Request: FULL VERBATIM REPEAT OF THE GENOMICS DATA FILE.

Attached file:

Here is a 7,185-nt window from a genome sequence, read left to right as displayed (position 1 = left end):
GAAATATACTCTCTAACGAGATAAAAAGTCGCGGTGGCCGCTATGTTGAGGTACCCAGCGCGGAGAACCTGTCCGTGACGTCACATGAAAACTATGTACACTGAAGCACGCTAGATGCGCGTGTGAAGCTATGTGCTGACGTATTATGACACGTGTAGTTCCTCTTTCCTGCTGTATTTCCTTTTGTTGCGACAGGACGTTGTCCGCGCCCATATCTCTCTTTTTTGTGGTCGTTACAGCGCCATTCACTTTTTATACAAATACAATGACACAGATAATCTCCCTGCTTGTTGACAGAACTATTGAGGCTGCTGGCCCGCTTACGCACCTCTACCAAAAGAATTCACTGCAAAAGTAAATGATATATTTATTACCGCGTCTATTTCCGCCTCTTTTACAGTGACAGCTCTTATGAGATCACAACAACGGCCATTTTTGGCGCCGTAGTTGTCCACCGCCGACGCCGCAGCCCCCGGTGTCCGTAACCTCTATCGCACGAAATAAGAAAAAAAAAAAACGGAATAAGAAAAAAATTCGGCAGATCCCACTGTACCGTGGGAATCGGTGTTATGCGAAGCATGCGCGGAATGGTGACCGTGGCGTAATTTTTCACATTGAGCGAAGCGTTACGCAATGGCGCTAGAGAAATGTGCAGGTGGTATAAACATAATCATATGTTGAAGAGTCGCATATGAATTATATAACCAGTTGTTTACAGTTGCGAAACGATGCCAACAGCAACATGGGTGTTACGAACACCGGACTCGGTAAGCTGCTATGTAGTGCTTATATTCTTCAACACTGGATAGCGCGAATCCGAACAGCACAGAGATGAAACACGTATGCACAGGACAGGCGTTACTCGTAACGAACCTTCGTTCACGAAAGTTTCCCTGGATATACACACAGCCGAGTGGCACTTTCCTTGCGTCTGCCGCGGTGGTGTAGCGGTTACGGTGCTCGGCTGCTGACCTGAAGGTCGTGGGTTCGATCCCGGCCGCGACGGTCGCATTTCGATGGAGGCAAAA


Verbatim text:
Here is a 7,185-nt window from a genome sequence, read left to right as displayed (position 1 = left end):
GAAATATACTCTCTAACGAGATAAAAAGTCGCGGTGGCCGCTATGTTGAGGTACCCAGCGCGGAGAACCTGTCCGTGACGTCACATGAAAACTATGTACACTGAAGCACGCTAGATGCGCGTGTGAAGCTATGTGCTGACGTATTATGACACGTGTAGTTCCTCTTTCCTGCTGTATTTCCTTTTGTTGCGACAGGACGTTGTCCGCGCCCATATCTCTCTTTTTTGTGGTCGTTACAGCGCCATTCACTTTTTATACAAATACAATGACACAGATAATCTCCCTGCTTGTTGACAGAACTATTGAGGCTGCTGGCCCGCTTACGCACCTCTACCAAAAGAATTCACTGCAAAAGTAAATGATATATTTATTACCGCGTCTATTTCCGCCTCTTTTACAGTGACAGCTCTTATGAGATCACAACAACGGCCATTTTTGGCGCCGTAGTTGTCCACCGCCGACGCCGCAGCCCCCGGTGTCCGTAACCTCTATCGCACGAAATAAGAAAAAAAAAAAACGGAATAAGAAAAAAATTCGGCAGATCCCACTGTACCGTGGGAATCGGTGTTATGCGAAGCATGCGCGGAATGGTGACCGTGGCGTAATTTTTCACATTGAGCGAAGCGTTACGCAATGGCGCTAGAGAAATGTGCAGGTGGTATAAACATAATCATATGTTGAAGAGTCGCATATGAATTATATAACCAGTTGTTTACAGTTGCGAAACGATGCCAACAGCAACATGGGTGTTACGAACACCGGACTCGGTAAGCTGCTATGTAGTGCTTATATTCTTCAACACTGGATAGCGCGAATCCGAACAGCACAGAGATGAAACACGTATGCACAGGACAGGCGTTACTCGTAACGAACCTTCGTTCACGAAAGTTTCCCTGGATATACACACAGCCGAGTGGCACTTTCCTTGCGTCTGCCGCGGTGGTGTAGCGGTTACGGTGCTCGGCTGCTGACCTGAAGGTCGTGGGTTCGATCCCGGCCGCGACGGTCGCATTTCGATGGAGGCAAAA